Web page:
Reviewed: Kanban: Successful Evolutionary Change for Your Technology Business

Author: David J. Anderson
Publisher: Blue Hole Press
Year: 2010
ISBN: 9780984521401

Having (re)read the Phoenix Project, I decided to dig a bit deeper into Kanban, and the underlying concepts and methods used in its application. One of the first books that showed up in my searches was David Anderson’s Kanban: Successful Evolutionary Change for Your Technology Business.

Unlike the Phoenix Project, Kanban is not a fictionalised account, but rather shows how the thoughtful application of the concepts of kanban and kaizen can be utilised to shorten lead times to delivery, improve quality, and increase satisfaction. It does so by exploring a number of case studies, showing the benefits provided by the application of Kanban in each instance.

The book, while fairly specific to software development, clearly demonstrates how those who apply these ideas become more successful by doing so, and it is my belief that any DevOps practitioner would benefit from knowing more about the practical application of them. That is where the value of this book lies; it demonstrates how Kanban is applied, through the exploration of case studies.

Crucially, the case studies are all explored in depth, so that the reader is left with an understanding of how the results were achieved. Each chapter builds upon the lessons learned in the previous chapter, and each goes more in-depth into an aspect of Kanban. Finally, each chapter ends with a bullet-point list of the major takeaways from the lessons learned in the chapter.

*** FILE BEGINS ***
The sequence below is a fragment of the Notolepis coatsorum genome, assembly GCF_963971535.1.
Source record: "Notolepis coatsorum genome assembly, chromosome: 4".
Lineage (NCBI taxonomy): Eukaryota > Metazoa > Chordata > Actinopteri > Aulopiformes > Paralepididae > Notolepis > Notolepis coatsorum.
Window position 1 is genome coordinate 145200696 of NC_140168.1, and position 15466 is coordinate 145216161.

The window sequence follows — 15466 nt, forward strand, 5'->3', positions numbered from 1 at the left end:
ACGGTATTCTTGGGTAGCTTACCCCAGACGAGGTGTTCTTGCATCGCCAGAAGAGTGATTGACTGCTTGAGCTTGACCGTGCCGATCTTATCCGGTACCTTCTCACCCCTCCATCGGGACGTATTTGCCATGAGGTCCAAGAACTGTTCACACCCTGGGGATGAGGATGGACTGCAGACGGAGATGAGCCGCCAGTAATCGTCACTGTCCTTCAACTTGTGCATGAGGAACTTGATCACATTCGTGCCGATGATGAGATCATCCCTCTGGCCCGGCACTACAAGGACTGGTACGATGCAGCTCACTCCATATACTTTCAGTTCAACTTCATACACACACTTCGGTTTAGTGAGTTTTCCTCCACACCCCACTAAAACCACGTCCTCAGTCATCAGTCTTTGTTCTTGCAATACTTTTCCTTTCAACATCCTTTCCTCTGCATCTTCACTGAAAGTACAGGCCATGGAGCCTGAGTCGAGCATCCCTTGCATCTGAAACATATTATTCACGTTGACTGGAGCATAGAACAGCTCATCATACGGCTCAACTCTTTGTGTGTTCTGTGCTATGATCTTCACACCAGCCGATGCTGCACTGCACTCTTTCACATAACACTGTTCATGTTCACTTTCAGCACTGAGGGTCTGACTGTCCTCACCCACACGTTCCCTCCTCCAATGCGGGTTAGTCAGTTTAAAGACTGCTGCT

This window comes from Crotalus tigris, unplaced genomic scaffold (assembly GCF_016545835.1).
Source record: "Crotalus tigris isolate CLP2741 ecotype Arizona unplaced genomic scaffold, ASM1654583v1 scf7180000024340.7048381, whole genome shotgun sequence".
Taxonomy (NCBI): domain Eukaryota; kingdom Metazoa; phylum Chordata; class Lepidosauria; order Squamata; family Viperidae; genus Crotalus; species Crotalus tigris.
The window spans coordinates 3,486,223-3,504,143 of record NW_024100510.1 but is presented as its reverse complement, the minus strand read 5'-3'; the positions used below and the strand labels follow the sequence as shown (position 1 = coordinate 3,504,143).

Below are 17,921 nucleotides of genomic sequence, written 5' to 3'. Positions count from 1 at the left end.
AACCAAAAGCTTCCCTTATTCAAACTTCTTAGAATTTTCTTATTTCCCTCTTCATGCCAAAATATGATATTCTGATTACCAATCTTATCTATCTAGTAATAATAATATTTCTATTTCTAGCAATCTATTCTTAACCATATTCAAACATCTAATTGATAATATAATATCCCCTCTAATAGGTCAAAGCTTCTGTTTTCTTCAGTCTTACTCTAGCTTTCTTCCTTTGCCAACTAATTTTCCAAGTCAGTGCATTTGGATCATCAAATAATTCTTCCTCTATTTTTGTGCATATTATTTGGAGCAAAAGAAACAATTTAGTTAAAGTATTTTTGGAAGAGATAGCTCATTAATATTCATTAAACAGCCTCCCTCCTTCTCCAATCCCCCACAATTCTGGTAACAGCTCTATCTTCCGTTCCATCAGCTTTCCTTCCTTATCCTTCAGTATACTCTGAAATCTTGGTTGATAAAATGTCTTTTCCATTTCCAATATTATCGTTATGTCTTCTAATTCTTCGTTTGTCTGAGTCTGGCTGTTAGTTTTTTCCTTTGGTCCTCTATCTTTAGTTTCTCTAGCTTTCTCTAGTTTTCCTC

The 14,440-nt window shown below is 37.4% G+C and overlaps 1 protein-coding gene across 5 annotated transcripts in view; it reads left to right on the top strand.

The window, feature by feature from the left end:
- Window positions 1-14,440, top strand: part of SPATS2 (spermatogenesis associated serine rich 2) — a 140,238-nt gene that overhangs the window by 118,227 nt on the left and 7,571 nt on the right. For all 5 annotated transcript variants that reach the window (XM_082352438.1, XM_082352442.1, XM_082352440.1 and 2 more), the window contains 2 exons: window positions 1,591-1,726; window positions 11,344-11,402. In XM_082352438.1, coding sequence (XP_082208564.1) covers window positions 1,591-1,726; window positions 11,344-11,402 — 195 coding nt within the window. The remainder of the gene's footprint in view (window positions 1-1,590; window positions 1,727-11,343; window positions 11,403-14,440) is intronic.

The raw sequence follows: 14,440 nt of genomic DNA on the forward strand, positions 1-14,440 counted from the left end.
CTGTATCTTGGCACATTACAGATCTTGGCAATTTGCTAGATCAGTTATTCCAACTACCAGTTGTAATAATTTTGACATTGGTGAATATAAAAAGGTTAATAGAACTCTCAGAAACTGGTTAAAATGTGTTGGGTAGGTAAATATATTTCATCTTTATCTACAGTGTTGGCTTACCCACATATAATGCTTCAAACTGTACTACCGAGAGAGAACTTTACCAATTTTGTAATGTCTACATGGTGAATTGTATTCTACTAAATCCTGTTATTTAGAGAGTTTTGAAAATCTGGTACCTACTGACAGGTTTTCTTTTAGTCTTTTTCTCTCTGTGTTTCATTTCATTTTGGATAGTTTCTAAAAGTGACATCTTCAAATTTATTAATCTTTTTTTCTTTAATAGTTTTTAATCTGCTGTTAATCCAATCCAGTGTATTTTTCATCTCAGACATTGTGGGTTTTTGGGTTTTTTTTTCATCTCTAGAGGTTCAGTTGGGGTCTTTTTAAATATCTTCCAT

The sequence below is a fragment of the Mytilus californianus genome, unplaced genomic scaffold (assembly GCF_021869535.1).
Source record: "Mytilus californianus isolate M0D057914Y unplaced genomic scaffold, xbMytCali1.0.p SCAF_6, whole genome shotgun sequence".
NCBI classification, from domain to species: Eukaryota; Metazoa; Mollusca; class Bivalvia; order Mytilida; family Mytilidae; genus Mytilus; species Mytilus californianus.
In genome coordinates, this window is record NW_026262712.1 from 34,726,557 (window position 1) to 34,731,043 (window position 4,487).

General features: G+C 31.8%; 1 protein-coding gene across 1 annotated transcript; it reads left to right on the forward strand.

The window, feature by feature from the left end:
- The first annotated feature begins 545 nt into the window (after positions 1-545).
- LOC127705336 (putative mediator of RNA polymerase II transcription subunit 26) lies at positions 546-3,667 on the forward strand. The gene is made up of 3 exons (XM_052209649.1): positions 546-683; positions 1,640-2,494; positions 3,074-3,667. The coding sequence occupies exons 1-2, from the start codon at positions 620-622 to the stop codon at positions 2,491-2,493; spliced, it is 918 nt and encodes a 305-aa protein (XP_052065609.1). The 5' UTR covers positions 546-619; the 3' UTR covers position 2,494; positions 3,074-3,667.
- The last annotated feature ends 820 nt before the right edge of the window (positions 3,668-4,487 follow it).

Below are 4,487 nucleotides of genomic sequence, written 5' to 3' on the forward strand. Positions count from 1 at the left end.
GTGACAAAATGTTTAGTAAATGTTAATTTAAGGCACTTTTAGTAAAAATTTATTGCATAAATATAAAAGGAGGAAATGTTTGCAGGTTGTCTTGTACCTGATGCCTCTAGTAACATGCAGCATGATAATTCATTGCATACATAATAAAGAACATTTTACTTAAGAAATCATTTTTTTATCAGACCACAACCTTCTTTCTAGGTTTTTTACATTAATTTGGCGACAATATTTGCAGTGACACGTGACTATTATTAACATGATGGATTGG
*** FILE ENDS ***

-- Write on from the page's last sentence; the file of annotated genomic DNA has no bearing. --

I found the book not only interesting, but also well written, and think anyone curious about the application of Kanban in DevOps would benefit from reading it.



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2 responses to “Reviewed: Kanban: Successful Evolutionary Change for Your Technology Business”

  1. Mia Runner

    From time to time in my mind I say ‘thank you’ to Anderson. I remember the time when my company nearly collapsed. I was desperate and tried to use hated Agile methodology, especially Kanban. Of course it didn’t help without hard work, I’ve read all the possible books (nearly all ;)) and I know by heart all the articles from . But it was worth trying, I still have my own company 😉

    1. Good for you!

      It has been my experience that the implementation of a process tool – any process tool – involves hard work. Although there are certainly benefits to be gained, before you can even consider reaping them, the ground work must be put in place.

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